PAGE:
In 1972 Fred Snowden was hired as the head basketball coach, making Arizona the first Division I school with an African American head coach. Fred Snowden was the head coach of the mens basketball team at the University of Arizona from 1972 to 1982. ... An African American (also Afro-American, Black American, or simply black) is a member of an ethnic group in the United States whose ancestors, usually in predominant part, were indigenous to Africa. ...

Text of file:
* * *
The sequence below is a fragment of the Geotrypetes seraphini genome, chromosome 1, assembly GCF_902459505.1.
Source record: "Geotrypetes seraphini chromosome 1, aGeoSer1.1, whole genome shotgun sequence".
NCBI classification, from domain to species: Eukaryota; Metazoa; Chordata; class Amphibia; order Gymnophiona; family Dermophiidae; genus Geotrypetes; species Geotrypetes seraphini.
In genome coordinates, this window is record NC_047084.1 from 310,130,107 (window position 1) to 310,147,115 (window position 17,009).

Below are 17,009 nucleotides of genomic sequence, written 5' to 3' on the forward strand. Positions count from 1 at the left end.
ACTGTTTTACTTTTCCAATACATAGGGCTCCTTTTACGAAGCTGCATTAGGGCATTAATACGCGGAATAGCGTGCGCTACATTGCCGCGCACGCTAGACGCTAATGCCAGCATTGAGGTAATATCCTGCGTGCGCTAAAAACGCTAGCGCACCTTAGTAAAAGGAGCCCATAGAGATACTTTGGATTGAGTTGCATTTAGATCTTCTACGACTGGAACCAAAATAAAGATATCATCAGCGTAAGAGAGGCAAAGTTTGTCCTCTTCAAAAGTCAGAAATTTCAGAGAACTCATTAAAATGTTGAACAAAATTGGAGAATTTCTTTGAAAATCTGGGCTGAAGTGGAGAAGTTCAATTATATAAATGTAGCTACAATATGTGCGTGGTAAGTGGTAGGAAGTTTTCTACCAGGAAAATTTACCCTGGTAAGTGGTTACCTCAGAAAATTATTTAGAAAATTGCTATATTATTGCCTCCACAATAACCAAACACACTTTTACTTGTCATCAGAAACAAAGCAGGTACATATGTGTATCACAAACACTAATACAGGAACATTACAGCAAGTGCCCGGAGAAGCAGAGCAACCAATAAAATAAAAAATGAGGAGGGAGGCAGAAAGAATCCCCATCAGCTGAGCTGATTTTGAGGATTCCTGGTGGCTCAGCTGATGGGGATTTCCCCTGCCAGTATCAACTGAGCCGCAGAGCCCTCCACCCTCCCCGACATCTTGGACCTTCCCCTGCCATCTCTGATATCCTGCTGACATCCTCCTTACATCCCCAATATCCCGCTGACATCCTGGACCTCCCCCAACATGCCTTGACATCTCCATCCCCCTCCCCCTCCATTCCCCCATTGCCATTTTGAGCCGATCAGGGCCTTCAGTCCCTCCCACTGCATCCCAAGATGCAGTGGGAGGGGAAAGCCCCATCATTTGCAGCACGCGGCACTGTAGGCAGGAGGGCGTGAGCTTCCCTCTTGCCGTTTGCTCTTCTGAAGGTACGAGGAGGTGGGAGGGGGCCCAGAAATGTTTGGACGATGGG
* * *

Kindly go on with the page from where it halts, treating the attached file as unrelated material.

The Wildcats play their home games at the McKale Center in Tucson. A number of former Wildcats have gone on to pursue successful professional NBA careers (especially during the Lute Olson era), including Gilbert Arenas, Richard Jefferson, Mike Bibby, Jason Terry, Sean Elliott, Damon Stoudamire, Luke Walton, Hassan Adams, Salim Stoudamire, Andre Iguodala, Channing Frye and Steve Kerr. McKale Center is an athletic arena located on the campus of the University of Arizona in Tucson, Arizona. ... Gilbert Jay Arenas Jr. ... Richard Alle Jefferson (June 21, 1980, Los Angeles, California) is a 6 ft 7 in (2. ... Michael (Mike) Bibby (born May 13, 1978 in Cherry Hill, New Jersey) is an American professional basketball point guard for the NBAs Sacramento Kings, and the son of former NBA and UCLA player and former USC basketball coach and current Philadelphia 76ers assistant coach Henry Bibby. ... Jason Eugene Terry (born September 15, 1977 in Seattle, Washington) is an American professional basketball player currently playing with the Dallas Mavericks. ... Sean Michael Elliott (born February 2, 1968 in Tucson, Arizona) is a former NBA basketball player. ... Damon Lamon Stoudamire (born September 3, 1973 in Portland, Oregon) is an American NBA basketball player, currently playing for the Memphis Grizzlies. ... Luke Theodore Walton (born March 28, 1980 in San Diego, California) is an American professional basketball player for the Los Angeles Lakers of the National Basketball Association (NBA). ... Hassan Adams (born June 20, 1984, in Los Angeles, California) is a former collegiate mens basketball player who attended the University of Arizona from 2002 to 2006. ... Charles Salim Stoudamire (born October 11, 1982 in Portland, Oregon) is an American professional basketball player in the NBA, currently with the Atlanta Hawks. ... Andre Tyler Iguodala (born January 28, 1984, in Springfield, Illinois) is an American professional basketball player who plays for the Philadelphia 76ers of the NBA. He was sometimes nicknamed Iggy, and The Other A.I. because his initials are identical to former Sixers teammate Allen Iversons. ... Image:Http://sportsmedia. ... Stephen Douglas Steve Kerr (born September 27, 1965 in Beirut, Lebanon) is a retired American professional basketball player. ...